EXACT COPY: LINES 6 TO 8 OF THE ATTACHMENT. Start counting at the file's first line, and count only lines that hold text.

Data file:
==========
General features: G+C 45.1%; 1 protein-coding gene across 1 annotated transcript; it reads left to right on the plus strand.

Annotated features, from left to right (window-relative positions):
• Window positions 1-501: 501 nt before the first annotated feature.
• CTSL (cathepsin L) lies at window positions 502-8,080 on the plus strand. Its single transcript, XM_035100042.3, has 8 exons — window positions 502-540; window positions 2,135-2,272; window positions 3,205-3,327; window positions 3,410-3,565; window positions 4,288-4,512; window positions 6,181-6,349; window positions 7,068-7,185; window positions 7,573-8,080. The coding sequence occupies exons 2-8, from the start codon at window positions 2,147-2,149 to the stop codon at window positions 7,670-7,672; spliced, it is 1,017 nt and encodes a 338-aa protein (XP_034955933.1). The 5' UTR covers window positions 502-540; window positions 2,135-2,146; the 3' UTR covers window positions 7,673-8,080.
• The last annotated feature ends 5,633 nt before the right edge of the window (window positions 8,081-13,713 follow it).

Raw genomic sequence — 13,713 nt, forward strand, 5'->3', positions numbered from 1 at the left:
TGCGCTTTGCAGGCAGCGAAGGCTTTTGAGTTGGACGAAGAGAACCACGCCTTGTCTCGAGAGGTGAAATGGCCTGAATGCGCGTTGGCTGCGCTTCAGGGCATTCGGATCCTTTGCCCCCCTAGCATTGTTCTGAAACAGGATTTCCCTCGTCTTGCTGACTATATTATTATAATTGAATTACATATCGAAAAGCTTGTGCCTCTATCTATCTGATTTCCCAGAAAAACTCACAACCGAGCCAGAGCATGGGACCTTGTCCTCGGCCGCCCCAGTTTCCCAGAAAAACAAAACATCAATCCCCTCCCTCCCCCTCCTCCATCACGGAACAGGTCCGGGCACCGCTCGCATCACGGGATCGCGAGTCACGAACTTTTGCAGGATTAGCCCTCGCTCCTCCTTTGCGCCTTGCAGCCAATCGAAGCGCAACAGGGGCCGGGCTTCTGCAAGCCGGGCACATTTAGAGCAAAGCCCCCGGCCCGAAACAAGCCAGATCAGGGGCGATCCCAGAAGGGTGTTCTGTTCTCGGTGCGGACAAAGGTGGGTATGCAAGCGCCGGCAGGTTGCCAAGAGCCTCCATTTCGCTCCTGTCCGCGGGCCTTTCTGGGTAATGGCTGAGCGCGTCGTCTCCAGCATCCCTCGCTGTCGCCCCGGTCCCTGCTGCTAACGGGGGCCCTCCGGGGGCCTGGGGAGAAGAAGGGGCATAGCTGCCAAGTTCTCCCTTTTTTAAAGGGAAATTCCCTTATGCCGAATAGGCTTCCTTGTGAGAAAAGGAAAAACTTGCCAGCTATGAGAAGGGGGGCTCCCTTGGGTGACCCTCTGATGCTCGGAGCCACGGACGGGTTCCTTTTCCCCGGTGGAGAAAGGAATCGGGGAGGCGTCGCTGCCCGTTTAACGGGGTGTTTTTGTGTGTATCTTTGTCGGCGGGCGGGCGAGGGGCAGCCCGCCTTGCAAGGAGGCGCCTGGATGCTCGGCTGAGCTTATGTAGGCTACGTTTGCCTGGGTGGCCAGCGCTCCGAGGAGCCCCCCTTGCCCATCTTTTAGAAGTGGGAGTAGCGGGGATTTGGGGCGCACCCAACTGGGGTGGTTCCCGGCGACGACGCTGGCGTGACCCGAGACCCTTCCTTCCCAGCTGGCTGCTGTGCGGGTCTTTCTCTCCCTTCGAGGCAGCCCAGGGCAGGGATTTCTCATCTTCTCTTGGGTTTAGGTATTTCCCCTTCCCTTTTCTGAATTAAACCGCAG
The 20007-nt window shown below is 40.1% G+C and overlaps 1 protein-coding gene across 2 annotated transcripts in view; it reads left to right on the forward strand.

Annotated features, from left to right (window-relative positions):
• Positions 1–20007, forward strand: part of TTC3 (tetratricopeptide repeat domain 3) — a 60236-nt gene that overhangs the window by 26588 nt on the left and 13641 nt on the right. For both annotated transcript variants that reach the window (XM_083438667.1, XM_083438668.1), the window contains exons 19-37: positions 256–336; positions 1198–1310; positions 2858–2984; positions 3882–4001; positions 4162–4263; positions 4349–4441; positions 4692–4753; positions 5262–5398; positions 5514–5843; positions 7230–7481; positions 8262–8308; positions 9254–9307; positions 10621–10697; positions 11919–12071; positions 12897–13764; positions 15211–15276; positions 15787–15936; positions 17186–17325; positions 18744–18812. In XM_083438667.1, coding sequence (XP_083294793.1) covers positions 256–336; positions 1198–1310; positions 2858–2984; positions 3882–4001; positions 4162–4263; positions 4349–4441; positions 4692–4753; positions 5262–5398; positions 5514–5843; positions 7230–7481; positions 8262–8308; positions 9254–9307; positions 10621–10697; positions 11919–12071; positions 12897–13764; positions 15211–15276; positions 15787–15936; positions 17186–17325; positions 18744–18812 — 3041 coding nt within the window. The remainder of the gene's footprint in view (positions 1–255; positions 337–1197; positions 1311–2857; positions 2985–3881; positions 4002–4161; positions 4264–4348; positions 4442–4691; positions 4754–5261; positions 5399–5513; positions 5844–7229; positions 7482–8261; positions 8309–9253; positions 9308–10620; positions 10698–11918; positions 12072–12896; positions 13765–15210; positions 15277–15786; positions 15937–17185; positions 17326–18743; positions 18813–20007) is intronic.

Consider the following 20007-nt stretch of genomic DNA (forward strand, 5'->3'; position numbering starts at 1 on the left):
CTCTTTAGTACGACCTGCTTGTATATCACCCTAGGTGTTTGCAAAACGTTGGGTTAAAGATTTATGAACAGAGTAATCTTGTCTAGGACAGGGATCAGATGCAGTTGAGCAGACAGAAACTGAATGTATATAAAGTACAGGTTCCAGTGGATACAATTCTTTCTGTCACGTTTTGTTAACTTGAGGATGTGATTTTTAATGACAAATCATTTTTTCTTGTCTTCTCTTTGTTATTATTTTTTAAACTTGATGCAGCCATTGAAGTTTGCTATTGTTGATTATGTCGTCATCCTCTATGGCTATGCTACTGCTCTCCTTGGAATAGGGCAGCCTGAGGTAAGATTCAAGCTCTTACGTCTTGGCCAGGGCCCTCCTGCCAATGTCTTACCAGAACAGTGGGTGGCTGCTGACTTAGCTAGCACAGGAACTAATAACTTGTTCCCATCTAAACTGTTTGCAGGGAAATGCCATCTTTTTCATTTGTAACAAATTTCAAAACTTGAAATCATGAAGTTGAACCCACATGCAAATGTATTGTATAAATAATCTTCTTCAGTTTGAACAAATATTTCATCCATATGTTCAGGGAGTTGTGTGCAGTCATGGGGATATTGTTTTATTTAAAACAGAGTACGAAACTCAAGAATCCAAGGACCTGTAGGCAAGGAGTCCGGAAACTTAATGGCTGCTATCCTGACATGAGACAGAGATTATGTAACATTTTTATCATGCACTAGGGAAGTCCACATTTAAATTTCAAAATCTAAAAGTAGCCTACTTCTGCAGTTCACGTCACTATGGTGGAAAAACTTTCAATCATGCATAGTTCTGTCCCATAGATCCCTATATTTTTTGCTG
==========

Raw genomic sequence — 13,713 nt, forward strand, 5'->3', positions numbered from 1 at the left:
TGCGCTTTGCAGGCAGCGAAGGCTTTTGAGTTGGACGAAGAGAACCACGCCTTGTCTCGAGAGGTGAAATGGCCTGAATGCGCGTTGGCTGCGCTTCAGGGCATTCGGATCCTTTGCCCCCCTAGCATTGTTCTGAAACAGGATTTCCCTCGTCTTGCTGACTATATTATTATAATTGAATTACATATCGAAAAGCTTGTGCCTCTATCTATCTGATTTCCCAGAAAAACTCACAACCGAGCCAGAGCATGGGACCTTGTCCTCGGCCGCCCCAGTTTCCCAGAAAAACAAAACATCAATCCCCTCCCTCCCCCTCCTCCATCACGGAACAGGTCCGGGCACCGCTCGCATCACGGGATCGCGAGTCACGAACTTTTGCAGGATTAGCCCTCGCTCCTCCTTTGCGCCTTGCAGCCAATCGAAGCGCAACAGGGGCCGGGCTTCTGCAAGCCGGGCACATTTAGAGCAAAGCCCCCGGCCCGAAACAAGCCAGATCAGGGGCGATCCCAGAAGGGTGTTCTGTTCTCGGTGCGGACAAAGGTGGGTATGCAAGCGCCGGCAGGTTGCCAAGAGCCTCCATTTCGCTCCTGTCCGCGGGCCTTTCTGGGTAATGGCTGAGCGCGTCGTCTCCAGCATCCCTCGCTGTCGCCCCGGTCCCTGCTGCTAACGGGGGCCCTCCGGGGGCCTGGGGAGAAGAAGGGGCATAGCTGCCAAGTTCTCCCTTTTTTAAAGGGAAATTCCCTTATGCCGAATAGGCTTCCTTGTGAGAAAAGGAAAAACTTGCCAGCTATGAGAAGGGGGGCTCCCTTGGGTGACCCTCTGATGCTCGGAGCCACGGACGGGTTCCTTTTCCCCGGTGGAGAAAGGAATCGGGGAGGCGTCGCTGCCCGTTTAACGGGGTGTTTTTGTGTGTATCTTTGTCGGCGGGCGGGCGAGGGGCAGCCCGCCTTGCAAGGAGGCGCCTGGATGCTCGGCTGAGCTTATGTAGGCTACGTTTGCCTGGGTGGCCAGCGCTCCGAGGAGCCCCCCTTGCCCATCTTTTAGAAGTGGGAGTAGCGGGGATTTGGGGCGCACCCAACTGGGGTGGTTCCCGGCGACGACGCTGGCGTGACCCGAGACCCTTCCTTCCCAGCTGGCTGCTGTGCGGGTCTTTCTCTCCCTTCGAGGCAGCCCAGGGCAGGGATTTCTCATCTTCTCTTGGGTTTAGGTATTTCCCCTTCCCTTTTCTGAATTAAACCGCAG
The 20007-nt window shown below is 40.1% G+C and overlaps 1 protein-coding gene across 2 annotated transcripts in view; it reads left to right on the forward strand.